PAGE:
Playing Games with Customers

Entrepreneurship and Networking
10 Minute Read
October 4, 2021

We all know that computer gaming is big business. Companies like Sony and Electronic Arts are making pots of money selling gaming software and the hardware to play it. But a growing number of executives are looking for ways to marry the public’s love of gaming with their companies’ strategic objectives. In fact, some companies—Chrysler, Coca-Cola, and the U.S. Army, to name a few—have begun to add games to their marketing, training, and recruiting tool kits. While it’s too early to get an accurate ROI, the data thus far are encouraging.

Car companies have found that simple on-line games can be a powerful way to promote vehicles. When Jeep launched its Wrangler Rubicon, for instance, it put on its Web site a special demo version of a retail game featuring the new car. Fourteen percent of the initial orders came from people who had registered for the game. Last year, when Chrysler wanted to increase its brand awareness among women ages 34 to 49, it launched a travel-themed personality test. Called Get Up and Go, it followed the popular “Cosmo Quiz” format. Chrysler and Wyndham Resorts e-mailed the game to their mailing lists, and each company put links to Get Up and Go on its Web site.

After they answered the 21 questions, players were matched to a travel personality (beach bum, city slicker, and so forth) and a corresponding Chrysler vehicle. They were then encouraged to invite friends to play in order to assess travel compatibilities. On average, players spent 7.6 minutes with the game—and 32% kept playing for ten to 20 minutes—compared with the 30 seconds people generally spend looking at a television ad. What’s more, 15% of the players ended up requesting vehicle brochures, compared with less than 1% of overall Web site visitors. And 22% of players sent e-mails inviting friends to play; 66% of the e-mail recipients opened the messages—far exceeding the industry average of less than 40% open rates for other types of e-mail direct marketing. Along the way, Chrysler collected the players’ e-mail addresses and some demographic information while intermittently displaying information about the company’s cars during play.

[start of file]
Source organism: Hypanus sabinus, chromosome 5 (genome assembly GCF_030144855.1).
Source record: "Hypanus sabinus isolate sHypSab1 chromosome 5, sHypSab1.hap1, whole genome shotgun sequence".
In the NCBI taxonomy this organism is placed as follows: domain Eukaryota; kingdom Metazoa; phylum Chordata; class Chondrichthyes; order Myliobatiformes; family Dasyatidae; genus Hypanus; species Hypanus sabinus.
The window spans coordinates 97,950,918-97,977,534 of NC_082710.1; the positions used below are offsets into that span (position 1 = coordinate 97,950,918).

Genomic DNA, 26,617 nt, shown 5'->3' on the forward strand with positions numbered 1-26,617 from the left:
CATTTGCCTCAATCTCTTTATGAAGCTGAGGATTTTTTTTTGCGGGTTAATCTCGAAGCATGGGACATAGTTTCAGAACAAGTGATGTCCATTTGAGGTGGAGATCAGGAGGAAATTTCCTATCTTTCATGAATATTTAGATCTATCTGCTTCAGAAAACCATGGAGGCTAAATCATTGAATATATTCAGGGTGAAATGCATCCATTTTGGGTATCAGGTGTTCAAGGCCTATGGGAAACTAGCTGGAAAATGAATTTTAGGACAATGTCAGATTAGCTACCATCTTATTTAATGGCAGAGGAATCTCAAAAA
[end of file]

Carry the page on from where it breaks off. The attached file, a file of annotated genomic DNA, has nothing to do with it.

As Chrysler’s story suggests, gaming may have some advantages over traditional marketing. It can hold a consumer’s attention longer than advertising can; it often gives the company a way to collect customer data, such as names, addresses, and buying preferences and history; and it’s relatively inexpensive to execute. Putting a sales message in an entertainment wrapper allows an organization to not only project an image about its products but also to engage in dialogue with its consumers. And that can produce all kinds of useful information. A Nike game, for instance, explored what colors kids like to wear; Ford of Canada discovered what automotive features parents were looking for; and CRM services company, Roundarch, developed a game aimed at corporate executives so that it could learn what kinds of customer service challenges they were facing.

As for training, studies have shown that employees learn and retain more from interactive games than they do from the one-way delivery of information. What’s more, companies that rely on third-party resellers and distributors can’t necessarily mandate training for these nonemployees—but they can sometimes entice them to learn by offering the information inside entertaining games.

Chrysler uses an on-line game to help train Jeep and Dodge dealers on the nuances of different four-wheel-drive systems. Players learn by assembling drive-train components in a virtual motor pool and then applying that knowledge in a simulated driving experience through a variety of environments. Preliminary results show a ten-times better retention rate from playing the game than from reading a manual.

When it comes to using games for recruiting, the organization to watch is the U.S. Army. It recently spent more than $7 million on a suite of games to support the increasingly difficult task of signing on 120,000 new soldiers each year. The first game, America’s Army: Operations, was distributed on CD-ROMs inserted in gaming magazines and handed out at recruiting events. The army also made the game available on its Web site.

In the first six months after the game was launched on July 4, 2002, more than 1.2 million people registered, playing nearly 55 million game missions for an average of ten minutes each, and 758,584 completed the game’s basic-training component. Before the launch, the army’s recruiting Web site logged 30,000 hits per day; after launch, that number rose to half a million. Commercial organizations like Siemens are now following the army’s lead by incorporating games into their recruiting efforts.

Photo by Jippe Joosten on Unsplash

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